Dividend stocks can be an excellent source of passive income. One thing investors like to see when investing in these stocks is a company that consistently raises its dividend payout. An ever-increasing dividend payment can be a good sign of a steady business and strong capital management. However, these dividend payments could be covering up an ugly truth: subpar investment performance.
Federal Realty Investment Trust (FRT 0.07%) is a real estate investment trust (REIT) that has raised its dividend payment for 56 consecutive years. While it has been a reliable dividend stock, it has dramatically underperformed the S&P 500, especially in recent years. Before buying a stock because of its lengthy dividend payout, here’s what we can learn from Federal Realty.
It has raised its dividend payment annually for five decades
Federal Realty is a REIT, which means it is legally required to pay out 90% of its taxable income to shareholders in the form of dividends, which is why income investors love investing in these kinds of stocks. These stocks tend to have above-average dividend yields and can be an excellent source of passive income from real estate without huge upfront investments.
The REIT delivers investors a 4.47% dividend yield by investing in retail and other mixed-use properties. It is highly selective about where it invests its money, focusing on regions close to major city centers in metropolitan markets. Beyond that, it chooses areas with high barriers to entry, high average household incomes, and dense populations.
Federal Realty aims to make its business more resilient by focusing on high-earners and densely populated areas that can better withstand economic downturns. This resilience is a big reason the REIT has delivered investors a solid dividend payout that has increased yearly for 56 consecutive years.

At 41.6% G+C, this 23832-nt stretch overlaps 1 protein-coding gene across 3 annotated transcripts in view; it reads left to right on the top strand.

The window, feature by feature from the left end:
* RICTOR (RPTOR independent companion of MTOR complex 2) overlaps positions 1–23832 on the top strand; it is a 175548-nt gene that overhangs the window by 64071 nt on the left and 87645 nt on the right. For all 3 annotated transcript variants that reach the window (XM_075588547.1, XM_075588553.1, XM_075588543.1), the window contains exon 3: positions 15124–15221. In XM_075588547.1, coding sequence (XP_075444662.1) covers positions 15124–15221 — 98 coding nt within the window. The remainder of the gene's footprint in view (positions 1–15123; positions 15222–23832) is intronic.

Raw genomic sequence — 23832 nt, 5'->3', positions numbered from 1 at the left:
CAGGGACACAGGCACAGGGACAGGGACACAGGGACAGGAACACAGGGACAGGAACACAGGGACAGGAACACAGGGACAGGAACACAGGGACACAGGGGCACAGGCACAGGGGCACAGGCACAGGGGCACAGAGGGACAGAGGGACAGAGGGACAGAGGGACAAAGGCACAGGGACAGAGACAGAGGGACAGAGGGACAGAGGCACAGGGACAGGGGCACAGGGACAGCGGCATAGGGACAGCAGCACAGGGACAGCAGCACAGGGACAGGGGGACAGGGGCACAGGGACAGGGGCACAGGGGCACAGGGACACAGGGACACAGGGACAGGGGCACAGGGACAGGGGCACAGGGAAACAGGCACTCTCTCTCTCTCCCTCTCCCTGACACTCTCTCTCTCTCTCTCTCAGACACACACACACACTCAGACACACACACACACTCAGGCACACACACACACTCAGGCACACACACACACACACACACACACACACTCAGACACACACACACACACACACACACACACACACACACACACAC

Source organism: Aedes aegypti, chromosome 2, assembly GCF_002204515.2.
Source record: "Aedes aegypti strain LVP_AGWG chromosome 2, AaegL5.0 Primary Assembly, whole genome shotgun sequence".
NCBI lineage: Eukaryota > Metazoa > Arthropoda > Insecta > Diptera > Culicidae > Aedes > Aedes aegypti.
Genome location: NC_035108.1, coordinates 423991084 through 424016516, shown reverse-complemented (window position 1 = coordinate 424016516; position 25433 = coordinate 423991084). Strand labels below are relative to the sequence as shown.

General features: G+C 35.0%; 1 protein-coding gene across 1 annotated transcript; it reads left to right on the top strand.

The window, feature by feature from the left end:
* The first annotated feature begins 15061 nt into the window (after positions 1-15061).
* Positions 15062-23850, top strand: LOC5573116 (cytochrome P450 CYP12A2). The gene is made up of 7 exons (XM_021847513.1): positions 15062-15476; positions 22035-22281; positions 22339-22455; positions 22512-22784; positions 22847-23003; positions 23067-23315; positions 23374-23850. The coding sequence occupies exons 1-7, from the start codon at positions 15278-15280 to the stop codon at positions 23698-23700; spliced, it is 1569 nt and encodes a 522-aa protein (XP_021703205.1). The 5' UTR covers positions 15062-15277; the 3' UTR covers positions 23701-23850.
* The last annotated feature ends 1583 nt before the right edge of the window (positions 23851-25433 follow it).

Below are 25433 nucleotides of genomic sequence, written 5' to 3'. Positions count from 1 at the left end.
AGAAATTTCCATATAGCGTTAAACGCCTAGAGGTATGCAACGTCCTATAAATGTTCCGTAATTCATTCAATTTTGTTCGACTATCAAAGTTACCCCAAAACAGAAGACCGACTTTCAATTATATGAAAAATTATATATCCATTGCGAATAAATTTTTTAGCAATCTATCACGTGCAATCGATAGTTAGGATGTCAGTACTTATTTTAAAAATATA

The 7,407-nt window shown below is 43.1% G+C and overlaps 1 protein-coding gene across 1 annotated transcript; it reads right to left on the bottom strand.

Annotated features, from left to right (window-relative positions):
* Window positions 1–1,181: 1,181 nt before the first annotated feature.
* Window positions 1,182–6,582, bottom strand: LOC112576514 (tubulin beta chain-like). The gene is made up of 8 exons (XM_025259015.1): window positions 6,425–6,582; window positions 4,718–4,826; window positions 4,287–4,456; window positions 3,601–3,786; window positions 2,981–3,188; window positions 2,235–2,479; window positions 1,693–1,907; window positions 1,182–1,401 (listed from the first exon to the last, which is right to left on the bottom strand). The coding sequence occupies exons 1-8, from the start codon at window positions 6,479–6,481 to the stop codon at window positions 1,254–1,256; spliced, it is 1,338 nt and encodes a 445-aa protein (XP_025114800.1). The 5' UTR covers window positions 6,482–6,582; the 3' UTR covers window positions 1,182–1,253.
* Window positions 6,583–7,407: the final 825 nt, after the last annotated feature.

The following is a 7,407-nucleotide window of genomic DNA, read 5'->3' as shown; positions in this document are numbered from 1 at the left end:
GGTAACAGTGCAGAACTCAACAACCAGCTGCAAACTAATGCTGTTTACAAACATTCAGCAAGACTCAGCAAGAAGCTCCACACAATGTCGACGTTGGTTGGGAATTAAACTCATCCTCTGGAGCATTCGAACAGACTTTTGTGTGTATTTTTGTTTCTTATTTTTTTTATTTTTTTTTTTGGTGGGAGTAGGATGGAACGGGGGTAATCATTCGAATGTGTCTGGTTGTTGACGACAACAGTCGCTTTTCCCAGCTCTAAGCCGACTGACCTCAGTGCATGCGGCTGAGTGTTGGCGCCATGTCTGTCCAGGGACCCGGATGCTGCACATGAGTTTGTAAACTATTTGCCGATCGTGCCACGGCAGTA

Analyzing Federal Realty’s total returns in recent years
Despite its growing dividend, Federal Realty hasn’t performed well for investors in recent years. Prior to 2016, Federal Realty was a solid performer. For example, from 2010 to 2016, the stock delivered total returns (including reinvested dividends) of 157% compared to 107% in the S&P 500 index.
However, since 2016, Federal Realty’s returns have been nonexistent. Since then, the REIT has had a total return of -13% while the S&P 500 has risen another 152%.
These struggles don’t appear to be unique to Federal Realty. Over the same period, peers Regency Centers, Kimco Realty, and SITE Centers have also provided subpar returns of 22%, 1%, and -28%, respectively.
A few factors have impacted retail REITs since 2016. For one, the retail industry has undergone a transformation that some call the “retail apocalypse.” There was an oversupply of retail space. That, combined with the growth of e-commerce retailers like Amazon, put downward pressure on rents. While Federal Realty is well positioned in resilient areas, it isn’t immune from these effects.
In addition, these companies have dealt with rising interest rates and the effects of the pandemic, which fast-forwarded the closure of numerous retailers amid economic shutdowns to stop the spread of the virus.
Use this as a lesson in dividend investing
Companies that consistently grow their dividend payments can be solid investments for income investors. With that said, you have to consider the total returns of the investment over time. A company could have a nice payout, like Federal Realty, and its 4.47% yield. While it could be a good dividend stock for your portfolio because of its consistent payouts, if the stock price loses value simultaneously, you may not achieve the investment results you hoped for.
It’s important to remember that past performance isn’t indicative of future results. However, Federal Realty is a good example of why it’s a good idea to dig a little deeper into the industry and look past an attractive yield and long history of payouts when determining if a dividend stock is worth investing in.
John Mackey, former CEO of Whole Foods Market, an Amazon subsidiary, is a member of The Motley Fool’s board of directors. Courtney Carlsen has no position in any of the stocks mentioned. The Motley Fool has positions in and recommends Amazon.com. The Motley Fool has a disclosure policy.